For the past few years, the oil booms in North Dakota and southern Texas have brought in a lot of money wherever oil could be drawn out. At the same time, the booms have taken their toll on amenities and infrastructure, the latter now the cause of slowing the boom down.
Bloomberg reports both states are increasing or seeking to increase their road maintenance and construction budgets as the literal weight of tanker truck upon tanker truck crushes current roads underfoot, slowing down oil production along with weather and exhausted wells.
North Dakota’s transportation department has boosted their budget to $800 million per year, $550 million more than the budget in 2007, while Texas’ department is crossing their fingers residents will vote yes to use $1.4 billion from the state’s oil-funded rainy day fund to go towards highway work instead. The legislature itself gave the department $225 million, with another $225 to the counties most affected by heavy truck traffic.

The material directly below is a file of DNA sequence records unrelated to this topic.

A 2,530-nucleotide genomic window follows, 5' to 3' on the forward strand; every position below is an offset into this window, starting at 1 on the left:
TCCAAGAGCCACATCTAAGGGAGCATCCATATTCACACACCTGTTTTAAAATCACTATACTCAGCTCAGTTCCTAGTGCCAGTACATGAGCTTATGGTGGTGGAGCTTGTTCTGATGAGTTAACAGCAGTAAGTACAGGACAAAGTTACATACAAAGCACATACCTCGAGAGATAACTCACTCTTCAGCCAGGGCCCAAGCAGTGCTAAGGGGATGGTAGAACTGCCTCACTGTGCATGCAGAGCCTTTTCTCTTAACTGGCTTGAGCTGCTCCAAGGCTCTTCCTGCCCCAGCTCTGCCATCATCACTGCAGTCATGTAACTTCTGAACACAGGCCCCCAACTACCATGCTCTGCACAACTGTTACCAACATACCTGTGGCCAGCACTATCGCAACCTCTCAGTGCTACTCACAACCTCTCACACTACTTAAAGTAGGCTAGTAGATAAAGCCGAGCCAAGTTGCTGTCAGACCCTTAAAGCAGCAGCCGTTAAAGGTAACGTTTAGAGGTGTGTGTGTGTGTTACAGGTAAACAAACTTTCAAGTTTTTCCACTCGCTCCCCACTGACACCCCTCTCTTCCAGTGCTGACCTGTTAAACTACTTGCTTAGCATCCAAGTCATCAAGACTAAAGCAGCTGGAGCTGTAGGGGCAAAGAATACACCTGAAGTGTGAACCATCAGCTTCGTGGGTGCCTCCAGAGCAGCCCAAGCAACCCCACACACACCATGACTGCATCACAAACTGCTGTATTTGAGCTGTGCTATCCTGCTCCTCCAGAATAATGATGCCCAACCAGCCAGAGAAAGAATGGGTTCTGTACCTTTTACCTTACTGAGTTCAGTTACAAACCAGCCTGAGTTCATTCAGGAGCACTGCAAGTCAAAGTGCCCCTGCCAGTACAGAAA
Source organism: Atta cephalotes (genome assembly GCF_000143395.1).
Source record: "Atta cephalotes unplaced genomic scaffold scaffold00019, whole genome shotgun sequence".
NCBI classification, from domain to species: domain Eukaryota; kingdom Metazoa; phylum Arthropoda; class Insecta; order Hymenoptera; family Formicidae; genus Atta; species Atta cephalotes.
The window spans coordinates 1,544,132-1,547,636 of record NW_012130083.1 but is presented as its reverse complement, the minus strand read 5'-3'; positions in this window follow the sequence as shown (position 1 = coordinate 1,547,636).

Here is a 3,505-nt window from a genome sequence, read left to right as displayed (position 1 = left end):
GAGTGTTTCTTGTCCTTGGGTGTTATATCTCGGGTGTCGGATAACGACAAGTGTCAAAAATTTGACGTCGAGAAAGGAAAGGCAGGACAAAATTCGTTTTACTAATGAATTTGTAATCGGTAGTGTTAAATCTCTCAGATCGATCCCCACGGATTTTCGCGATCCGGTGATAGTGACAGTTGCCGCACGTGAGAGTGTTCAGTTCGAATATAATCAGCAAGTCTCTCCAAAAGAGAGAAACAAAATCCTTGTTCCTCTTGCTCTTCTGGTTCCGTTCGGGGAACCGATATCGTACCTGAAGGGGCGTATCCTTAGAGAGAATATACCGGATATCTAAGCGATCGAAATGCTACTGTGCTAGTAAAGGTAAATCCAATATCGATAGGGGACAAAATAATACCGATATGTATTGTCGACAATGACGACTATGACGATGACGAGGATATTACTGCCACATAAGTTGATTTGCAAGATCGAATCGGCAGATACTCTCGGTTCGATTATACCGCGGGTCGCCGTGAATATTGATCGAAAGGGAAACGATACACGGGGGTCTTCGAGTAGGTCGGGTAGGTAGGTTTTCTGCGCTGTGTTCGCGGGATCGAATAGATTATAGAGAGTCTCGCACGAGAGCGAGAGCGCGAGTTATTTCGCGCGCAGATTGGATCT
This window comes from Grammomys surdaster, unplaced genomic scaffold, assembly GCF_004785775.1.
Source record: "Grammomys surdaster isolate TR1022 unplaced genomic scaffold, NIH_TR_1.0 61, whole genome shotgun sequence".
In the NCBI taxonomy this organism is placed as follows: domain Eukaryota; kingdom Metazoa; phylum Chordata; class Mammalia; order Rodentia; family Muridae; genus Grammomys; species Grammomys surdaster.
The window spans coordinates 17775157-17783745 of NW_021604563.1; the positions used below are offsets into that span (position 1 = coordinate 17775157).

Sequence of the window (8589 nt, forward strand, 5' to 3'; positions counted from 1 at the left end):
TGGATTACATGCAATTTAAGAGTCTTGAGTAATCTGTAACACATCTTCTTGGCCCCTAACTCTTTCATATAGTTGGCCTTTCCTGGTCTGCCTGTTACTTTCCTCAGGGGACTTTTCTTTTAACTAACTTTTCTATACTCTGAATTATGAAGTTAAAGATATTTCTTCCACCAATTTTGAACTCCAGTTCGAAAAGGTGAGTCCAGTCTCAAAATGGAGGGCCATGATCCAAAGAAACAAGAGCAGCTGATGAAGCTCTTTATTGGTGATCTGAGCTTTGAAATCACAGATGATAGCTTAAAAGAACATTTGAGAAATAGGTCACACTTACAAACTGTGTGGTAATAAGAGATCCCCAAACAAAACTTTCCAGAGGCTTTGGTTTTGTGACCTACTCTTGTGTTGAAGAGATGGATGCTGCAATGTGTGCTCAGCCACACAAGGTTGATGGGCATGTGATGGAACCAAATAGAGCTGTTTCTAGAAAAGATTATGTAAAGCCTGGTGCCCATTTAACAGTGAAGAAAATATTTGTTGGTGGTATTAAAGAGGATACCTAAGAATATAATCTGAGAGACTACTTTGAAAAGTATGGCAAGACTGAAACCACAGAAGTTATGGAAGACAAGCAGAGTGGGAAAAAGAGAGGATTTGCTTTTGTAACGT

Aside from hindering oil production, the crumbling roads also bring more accidents — from tankers becoming stuck, to increases in fatalities — and add difficulties for other vehicles attempting to navigate what had once been a less-traveled path.